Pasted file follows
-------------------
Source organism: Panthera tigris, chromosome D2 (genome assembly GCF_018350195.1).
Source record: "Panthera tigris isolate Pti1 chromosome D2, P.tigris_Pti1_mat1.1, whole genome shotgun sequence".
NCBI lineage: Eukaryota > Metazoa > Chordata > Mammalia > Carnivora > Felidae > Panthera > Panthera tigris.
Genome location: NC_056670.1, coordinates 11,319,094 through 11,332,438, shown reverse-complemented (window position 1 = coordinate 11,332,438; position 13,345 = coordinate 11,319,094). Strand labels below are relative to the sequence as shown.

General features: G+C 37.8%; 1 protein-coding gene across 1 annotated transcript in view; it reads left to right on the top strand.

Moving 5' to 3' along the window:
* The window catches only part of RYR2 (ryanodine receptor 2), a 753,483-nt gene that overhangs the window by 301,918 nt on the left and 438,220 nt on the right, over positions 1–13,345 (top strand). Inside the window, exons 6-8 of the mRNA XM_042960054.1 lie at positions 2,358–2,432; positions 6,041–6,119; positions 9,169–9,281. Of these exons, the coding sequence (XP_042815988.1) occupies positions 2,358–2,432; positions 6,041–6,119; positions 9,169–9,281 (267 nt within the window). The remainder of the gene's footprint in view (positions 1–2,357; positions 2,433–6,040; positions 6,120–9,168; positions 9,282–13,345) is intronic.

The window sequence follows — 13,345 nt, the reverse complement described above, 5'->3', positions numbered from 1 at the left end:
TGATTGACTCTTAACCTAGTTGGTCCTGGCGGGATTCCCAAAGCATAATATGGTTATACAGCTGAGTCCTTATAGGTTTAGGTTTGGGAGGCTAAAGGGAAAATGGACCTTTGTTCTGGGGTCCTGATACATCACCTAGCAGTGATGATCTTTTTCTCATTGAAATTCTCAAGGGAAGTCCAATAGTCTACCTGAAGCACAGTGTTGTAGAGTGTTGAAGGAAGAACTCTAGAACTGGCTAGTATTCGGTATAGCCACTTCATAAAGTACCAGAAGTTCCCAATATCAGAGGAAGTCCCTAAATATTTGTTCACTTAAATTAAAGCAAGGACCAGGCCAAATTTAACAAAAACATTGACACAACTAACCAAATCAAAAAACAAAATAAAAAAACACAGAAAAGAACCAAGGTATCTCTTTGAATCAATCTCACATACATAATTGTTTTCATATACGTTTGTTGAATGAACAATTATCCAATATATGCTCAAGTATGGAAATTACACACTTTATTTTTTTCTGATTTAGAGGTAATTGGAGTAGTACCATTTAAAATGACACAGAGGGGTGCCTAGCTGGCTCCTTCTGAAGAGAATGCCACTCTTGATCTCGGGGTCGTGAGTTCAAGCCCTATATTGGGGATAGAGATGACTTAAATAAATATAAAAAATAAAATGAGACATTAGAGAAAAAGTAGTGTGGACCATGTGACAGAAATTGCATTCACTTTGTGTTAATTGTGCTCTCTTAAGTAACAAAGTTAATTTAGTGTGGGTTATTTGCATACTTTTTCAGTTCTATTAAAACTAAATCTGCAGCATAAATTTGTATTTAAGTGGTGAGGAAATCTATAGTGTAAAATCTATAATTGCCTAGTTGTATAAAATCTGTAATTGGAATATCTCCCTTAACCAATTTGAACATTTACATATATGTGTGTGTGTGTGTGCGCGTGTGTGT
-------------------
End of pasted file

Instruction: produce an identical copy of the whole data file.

Source organism: Panthera tigris, chromosome D2 (genome assembly GCF_018350195.1).
Source record: "Panthera tigris isolate Pti1 chromosome D2, P.tigris_Pti1_mat1.1, whole genome shotgun sequence".
NCBI lineage: Eukaryota > Metazoa > Chordata > Mammalia > Carnivora > Felidae > Panthera > Panthera tigris.
Genome location: NC_056670.1, coordinates 11,319,094 through 11,332,438, shown reverse-complemented (window position 1 = coordinate 11,332,438; position 13,345 = coordinate 11,319,094). Strand labels below are relative to the sequence as shown.

General features: G+C 37.8%; 1 protein-coding gene across 1 annotated transcript in view; it reads left to right on the top strand.

Moving 5' to 3' along the window:
* The window catches only part of RYR2 (ryanodine receptor 2), a 753,483-nt gene that overhangs the window by 301,918 nt on the left and 438,220 nt on the right, over positions 1–13,345 (top strand). Inside the window, exons 6-8 of the mRNA XM_042960054.1 lie at positions 2,358–2,432; positions 6,041–6,119; positions 9,169–9,281. Of these exons, the coding sequence (XP_042815988.1) occupies positions 2,358–2,432; positions 6,041–6,119; positions 9,169–9,281 (267 nt within the window). The remainder of the gene's footprint in view (positions 1–2,357; positions 2,433–6,040; positions 6,120–9,168; positions 9,282–13,345) is intronic.

The window sequence follows — 13,345 nt, the reverse complement described above, 5'->3', positions numbered from 1 at the left end:
TGATTGACTCTTAACCTAGTTGGTCCTGGCGGGATTCCCAAAGCATAATATGGTTATACAGCTGAGTCCTTATAGGTTTAGGTTTGGGAGGCTAAAGGGAAAATGGACCTTTGTTCTGGGGTCCTGATACATCACCTAGCAGTGATGATCTTTTTCTCATTGAAATTCTCAAGGGAAGTCCAATAGTCTACCTGAAGCACAGTGTTGTAGAGTGTTGAAGGAAGAACTCTAGAACTGGCTAGTATTCGGTATAGCCACTTCATAAAGTACCAGAAGTTCCCAATATCAGAGGAAGTCCCTAAATATTTGTTCACTTAAATTAAAGCAAGGACCAGGCCAAATTTAACAAAAACATTGACACAACTAACCAAATCAAAAAACAAAATAAAAAAACACAGAAAAGAACCAAGGTATCTCTTTGAATCAATCTCACATACATAATTGTTTTCATATACGTTTGTTGAATGAACAATTATCCAATATATGCTCAAGTATGGAAATTACACACTTTATTTTTTTCTGATTTAGAGGTAATTGGAGTAGTACCATTTAAAATGACACAGAGGGGTGCCTAGCTGGCTCCTTCTGAAGAGAATGCCACTCTTGATCTCGGGGTCGTGAGTTCAAGCCCTATATTGGGGATAGAGATGACTTAAATAAATATAAAAAATAAAATGAGACATTAGAGAAAAAGTAGTGTGGACCATGTGACAGAAATTGCATTCACTTTGTGTTAATTGTGCTCTCTTAAGTAACAAAGTTAATTTAGTGTGGGTTATTTGCATACTTTTTCAGTTCTATTAAAACTAAATCTGCAGCATAAATTTGTATTTAAGTGGTGAGGAAATCTATAGTGTAAAATCTATAATTGCCTAGTTGTATAAAATCTGTAATTGGAATATCTCCCTTAACCAATTTGAACATTTACATATATGTGTGTGTGTGTGTGCGCGTGTGTGT